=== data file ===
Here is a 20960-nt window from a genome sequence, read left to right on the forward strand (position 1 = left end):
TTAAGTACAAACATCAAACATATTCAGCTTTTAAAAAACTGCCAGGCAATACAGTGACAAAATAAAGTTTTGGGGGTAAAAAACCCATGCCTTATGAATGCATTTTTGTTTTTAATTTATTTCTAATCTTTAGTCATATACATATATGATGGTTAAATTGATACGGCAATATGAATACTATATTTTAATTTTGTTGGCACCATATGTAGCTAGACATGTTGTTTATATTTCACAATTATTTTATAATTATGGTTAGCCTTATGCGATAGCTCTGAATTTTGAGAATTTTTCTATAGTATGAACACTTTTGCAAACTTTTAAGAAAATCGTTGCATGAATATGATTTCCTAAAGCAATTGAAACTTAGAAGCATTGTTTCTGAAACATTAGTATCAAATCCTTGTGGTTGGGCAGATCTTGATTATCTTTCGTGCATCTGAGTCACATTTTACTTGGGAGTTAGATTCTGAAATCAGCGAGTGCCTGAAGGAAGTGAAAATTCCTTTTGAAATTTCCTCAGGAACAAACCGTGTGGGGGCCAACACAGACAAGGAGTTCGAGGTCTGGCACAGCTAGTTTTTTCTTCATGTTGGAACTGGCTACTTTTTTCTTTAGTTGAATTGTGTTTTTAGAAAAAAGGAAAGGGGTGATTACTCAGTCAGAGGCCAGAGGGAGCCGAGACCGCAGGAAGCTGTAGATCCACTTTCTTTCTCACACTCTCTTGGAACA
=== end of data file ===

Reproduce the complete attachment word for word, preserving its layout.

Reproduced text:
Here is a 20960-nt window from a genome sequence, read left to right on the forward strand (position 1 = left end):
TTAAGTACAAACATCAAACATATTCAGCTTTTAAAAAACTGCCAGGCAATACAGTGACAAAATAAAGTTTTGGGGGTAAAAAACCCATGCCTTATGAATGCATTTTTGTTTTTAATTTATTTCTAATCTTTAGTCATATACATATATGATGGTTAAATTGATACGGCAATATGAATACTATATTTTAATTTTGTTGGCACCATATGTAGCTAGACATGTTGTTTATATTTCACAATTATTTTATAATTATGGTTAGCCTTATGCGATAGCTCTGAATTTTGAGAATTTTTCTATAGTATGAACACTTTTGCAAACTTTTAAGAAAATCGTTGCATGAATATGATTTCCTAAAGCAATTGAAACTTAGAAGCATTGTTTCTGAAACATTAGTATCAAATCCTTGTGGTTGGGCAGATCTTGATTATCTTTCGTGCATCTGAGTCACATTTTACTTGGGAGTTAGATTCTGAAATCAGCGAGTGCCTGAAGGAAGTGAAAATTCCTTTTGAAATTTCCTCAGGAACAAACCGTGTGGGGGCCAACACAGACAAGGAGTTCGAGGTCTGGCACAGCTAGTTTTTTCTTCATGTTGGAACTGGCTACTTTTTTCTTTAGTTGAATTGTGTTTTTAGAAAAAAGGAAAGGGGTGATTACTCAGTCAGAGGCCAGAGGGAGCCGAGACCGCAGGAAGCTGTAGATCCACTTTCTTTCTCACACTCTCTTGGAACA